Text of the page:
I do hand-lettering because I believe I have a voice that is meant to speak the truth of who God and who people are, and to point people to Jesus! I love anything to do with beauty. Creating is a passion of mine, and I’m a believer in doing things you’re passionate about!

The key message I always want to convey through my art is that Jesus is the answer to all things. He is the one that gives us love, hope, peace – whatever it is that we need, He has it for us. I want people to be encouraged and to know that God is for them and with them through every situation of life! I’ve learned time and time again that we won’t have it all figured out right away, and that it’s a really good thing to not be perfect. Only then can we learn patience and to trust Him in all things.

Love One Another


“Above all, love each other deeply” (1 Peter 4:8)

We all have those people in our life that are “difficult to love”. For some reason or another, the “feeling” of love doesn’t come easily. It may be character issues, temperament, or things the other person has done to us. If we’re honest, we’ve all been on both sides of this situation. I know for a fact there have been times in our marriage that it was difficult for Laura to love me. Thankfully though, her love for me is rooted in something much deeper than feeling.

According to Peter, loving each other is essential to our walk with God. Above everything else, we are called to “maintain an intense love for each other”. This emphasis on love echoes many other verses in the Bible, including the well-known 1 Corinthians 13. In fact, the bible goes so far to say that love must be the basis of all our acts of service. For without it, it will profit no one.

The word “love” in these verses is translated in the greek as “agape”. When the Bible says that “God is love”, this is the definition being used. This is not a love that comes naturally to us (like family, friendship, or romantic loves). Agape love has divine origin. It is unmerited, unconditional and redemptive. It seeks nothing in return.

This is the same love we received from God himself (John 3:16). As we receive this love from God, we are filled to show the same love to others. Peter goes on to say that this type of love “covers over a multitude of sins”. It is love that has the ability to redeem and restore. It’s not easy (we always prefer to love when it “feels natural”)—but this type of love is what matters most.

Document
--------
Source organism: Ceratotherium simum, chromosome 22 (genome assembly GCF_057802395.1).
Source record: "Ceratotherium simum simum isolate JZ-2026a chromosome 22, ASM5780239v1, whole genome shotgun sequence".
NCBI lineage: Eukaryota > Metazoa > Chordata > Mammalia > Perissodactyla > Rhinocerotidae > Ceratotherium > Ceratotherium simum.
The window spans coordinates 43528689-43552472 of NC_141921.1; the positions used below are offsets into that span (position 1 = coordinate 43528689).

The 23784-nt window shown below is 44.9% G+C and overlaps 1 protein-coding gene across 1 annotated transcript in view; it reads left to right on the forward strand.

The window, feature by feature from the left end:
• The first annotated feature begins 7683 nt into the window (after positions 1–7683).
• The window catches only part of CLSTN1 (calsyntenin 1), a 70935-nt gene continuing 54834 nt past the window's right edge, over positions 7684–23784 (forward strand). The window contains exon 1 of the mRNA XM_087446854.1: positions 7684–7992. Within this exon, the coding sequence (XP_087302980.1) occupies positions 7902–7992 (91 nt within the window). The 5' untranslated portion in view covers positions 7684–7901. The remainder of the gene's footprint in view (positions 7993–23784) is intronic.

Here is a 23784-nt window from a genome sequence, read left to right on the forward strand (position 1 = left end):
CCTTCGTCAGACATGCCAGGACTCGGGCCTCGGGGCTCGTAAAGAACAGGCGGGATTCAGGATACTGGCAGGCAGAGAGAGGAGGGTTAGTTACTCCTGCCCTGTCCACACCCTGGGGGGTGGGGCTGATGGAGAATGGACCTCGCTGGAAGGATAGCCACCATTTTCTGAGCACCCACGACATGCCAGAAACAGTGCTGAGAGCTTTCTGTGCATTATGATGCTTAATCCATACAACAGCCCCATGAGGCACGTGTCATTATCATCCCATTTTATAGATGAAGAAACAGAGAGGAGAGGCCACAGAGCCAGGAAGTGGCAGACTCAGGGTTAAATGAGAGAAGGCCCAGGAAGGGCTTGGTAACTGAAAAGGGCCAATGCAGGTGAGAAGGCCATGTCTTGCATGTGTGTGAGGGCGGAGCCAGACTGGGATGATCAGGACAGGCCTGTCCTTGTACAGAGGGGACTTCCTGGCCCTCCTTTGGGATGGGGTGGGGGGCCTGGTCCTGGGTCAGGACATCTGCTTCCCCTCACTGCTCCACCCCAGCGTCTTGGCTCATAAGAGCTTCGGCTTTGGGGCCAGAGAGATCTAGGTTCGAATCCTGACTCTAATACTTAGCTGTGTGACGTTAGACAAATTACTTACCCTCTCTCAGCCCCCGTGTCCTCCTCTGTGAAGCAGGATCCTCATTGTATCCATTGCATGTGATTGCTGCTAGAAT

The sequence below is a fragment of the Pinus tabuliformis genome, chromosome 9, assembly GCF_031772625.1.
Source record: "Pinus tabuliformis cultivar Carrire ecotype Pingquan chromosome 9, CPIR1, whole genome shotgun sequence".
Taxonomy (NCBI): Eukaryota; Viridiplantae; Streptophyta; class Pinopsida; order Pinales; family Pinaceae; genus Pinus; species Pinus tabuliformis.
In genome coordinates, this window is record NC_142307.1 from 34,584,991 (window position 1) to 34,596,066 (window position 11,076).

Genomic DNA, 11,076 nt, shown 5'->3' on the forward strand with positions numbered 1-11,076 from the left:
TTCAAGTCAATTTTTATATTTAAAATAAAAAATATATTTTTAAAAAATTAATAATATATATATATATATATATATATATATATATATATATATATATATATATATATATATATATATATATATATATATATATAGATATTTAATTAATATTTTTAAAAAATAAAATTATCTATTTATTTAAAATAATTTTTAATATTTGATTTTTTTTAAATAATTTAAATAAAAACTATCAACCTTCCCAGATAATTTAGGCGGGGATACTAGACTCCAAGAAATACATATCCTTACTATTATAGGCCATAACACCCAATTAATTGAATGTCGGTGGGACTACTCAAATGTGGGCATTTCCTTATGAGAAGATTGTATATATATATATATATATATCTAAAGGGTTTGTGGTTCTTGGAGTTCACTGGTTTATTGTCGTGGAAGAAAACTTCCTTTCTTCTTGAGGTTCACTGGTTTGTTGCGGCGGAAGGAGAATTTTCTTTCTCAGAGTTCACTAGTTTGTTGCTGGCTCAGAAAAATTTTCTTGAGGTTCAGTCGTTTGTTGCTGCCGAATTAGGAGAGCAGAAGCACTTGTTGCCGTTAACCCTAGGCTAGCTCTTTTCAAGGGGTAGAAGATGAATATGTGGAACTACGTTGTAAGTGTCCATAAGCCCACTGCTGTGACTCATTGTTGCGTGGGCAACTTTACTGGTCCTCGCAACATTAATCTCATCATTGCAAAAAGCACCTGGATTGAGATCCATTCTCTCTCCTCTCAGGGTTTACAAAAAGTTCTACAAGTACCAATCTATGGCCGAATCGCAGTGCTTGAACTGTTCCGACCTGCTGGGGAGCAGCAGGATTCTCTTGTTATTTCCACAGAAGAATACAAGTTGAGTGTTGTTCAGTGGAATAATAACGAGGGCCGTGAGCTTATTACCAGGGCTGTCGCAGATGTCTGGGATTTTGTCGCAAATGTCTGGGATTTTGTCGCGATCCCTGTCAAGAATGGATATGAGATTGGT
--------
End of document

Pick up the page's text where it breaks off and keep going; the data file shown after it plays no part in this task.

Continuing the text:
So as we ponder what it means to love each other, may we consider first God’s incredible agape love for us. May His love motivate us to love others without seeking anything in return. May this type of love strengthen our marriages, families and friendships. And may we pursue this love more than anything else. For we know that in the end, ‘the only thing that matters.. is faith expressing itself through (agape) love.” (Galatians 5:6)

Contributed by Jason Van Dyke, God’s Fingerprints

‘AGAPE’ love


“Why are we fighting these people?”

These were the words overheard by a translator in Mosul last month. It was a conversation between two injured militants. They had been wounded in the battle for Mosul, and were being treated at a field hospital by a team of Christian doctors and nurses.

Two of our friends were part of that team. They shared this story with us shortly after they got back. The hospital they served in was set up by a Christian organization. It was the only working hospital in Mosul during their time there, and they treated the wounded regardless of affiliation.

Can you imagine what those militants must be experiencing? Here are their enemies, the ones they have been taught to hate, treating them with love and compassion. This type of love is disarming. It causes people to question their hate. Not even militants are immune to this love. For it is the love of God working itself out in the lives of men.

And in this Valentine’s season, let us seek to celebrate this love. Not the sappy love we hear about in music or movies. But a love that transforms. The Greeks called it ‘AGAPE’ love, which is unconditional, unmerited and absolutely amazing. It is a love that seeks nothing in return. An overflowing love. A love that flourishes and beautifies everything around it.

I’d like to leave you with a quote from my friend who was serving in Mosul last month with his wife.

“I have witnessed true light that has shone in all this darkness. I have seen the real hope that Christ can bring, especially when his people come together to love and serve one another, despite the risks and the cost. I have seen physically scarred faces smile with a peace that surpasses understanding. I have seen bodies that have been broken, get up and rise. I have seen lives saved. And I have seen the miracles that can happen when we choose to love.. even our enemy.”

Contributed by Jason Van Dyke, God’s Fingerprints